Using the moss pole can be pretty beneficial for your plant and it comes with several benefits:
- It helps to maintain and support the plant.
- Gives pothos the growth direction.
- Triggers the growth of foliage, stems, and aerial roots.
- Give the plant needed vitamins and minerals.
- Helps the leaves to grow bigger and healthier.
The first step of the repotting a pothos with a moss pole is to actually get the moss pole. Those sticks come in different lengths and you can choose the one that suits your needs the most. Some moss poles are extendable too.
The next step is to choose the appropriate pot for the plant and moss pole. The pot has to be so wide to fit both the pothos plant and moss pole without taking large space from roots.
Try to put the pole near the pothos roots, but make sure not to damage it. This way, it will be easier to tie the stems and vines to it.
Hold the pole steady in the middle of the pot and add some soil to make it fixed to one place. Add some more soil, and gently place the plant in it.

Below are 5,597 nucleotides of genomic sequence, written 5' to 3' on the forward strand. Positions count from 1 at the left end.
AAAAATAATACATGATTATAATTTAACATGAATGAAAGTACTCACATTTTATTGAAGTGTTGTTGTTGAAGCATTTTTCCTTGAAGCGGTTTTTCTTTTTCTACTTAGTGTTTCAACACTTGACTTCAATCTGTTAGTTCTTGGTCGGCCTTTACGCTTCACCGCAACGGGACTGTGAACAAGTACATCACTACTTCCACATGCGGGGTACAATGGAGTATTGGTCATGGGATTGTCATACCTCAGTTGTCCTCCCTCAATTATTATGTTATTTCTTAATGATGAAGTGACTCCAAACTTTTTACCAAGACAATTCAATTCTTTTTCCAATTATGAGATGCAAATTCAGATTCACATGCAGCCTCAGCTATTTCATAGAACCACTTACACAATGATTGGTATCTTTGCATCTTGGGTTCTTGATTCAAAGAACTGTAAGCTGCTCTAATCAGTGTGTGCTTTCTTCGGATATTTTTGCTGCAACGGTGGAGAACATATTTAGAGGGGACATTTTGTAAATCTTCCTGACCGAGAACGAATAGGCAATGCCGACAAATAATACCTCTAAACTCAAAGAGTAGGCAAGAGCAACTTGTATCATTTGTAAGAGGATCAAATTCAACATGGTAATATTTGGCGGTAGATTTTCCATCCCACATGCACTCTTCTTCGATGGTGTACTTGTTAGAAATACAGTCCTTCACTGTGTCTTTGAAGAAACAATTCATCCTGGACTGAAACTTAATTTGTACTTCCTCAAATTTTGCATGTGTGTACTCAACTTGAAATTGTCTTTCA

You can get pins or wires to attach the veins to the pole. Put the pins 3 to 4 inches apart and slowly put all the veins and leaves up on the pole.
In the few weeks, you will see the pothos plant developing aerial roots and will start to get firmly attached to the moss pole by itself.
Should I Water Pothos after Repotting
A pothos plant needs to be watered after repotting. If your foliage starts to wilt after pothos repotting, then it can be caused by the lack of water.
The soil may be lacking moisture and therefore, roots would not be able to absorb any. Make sure to water a newly repotted pothos plant well, and give them additional water every week.
Do not give your pothos plant tap water. It contains the chemicals such as chlorine that can greatly damage the plant. It is always better to use either distilled water or rainwater.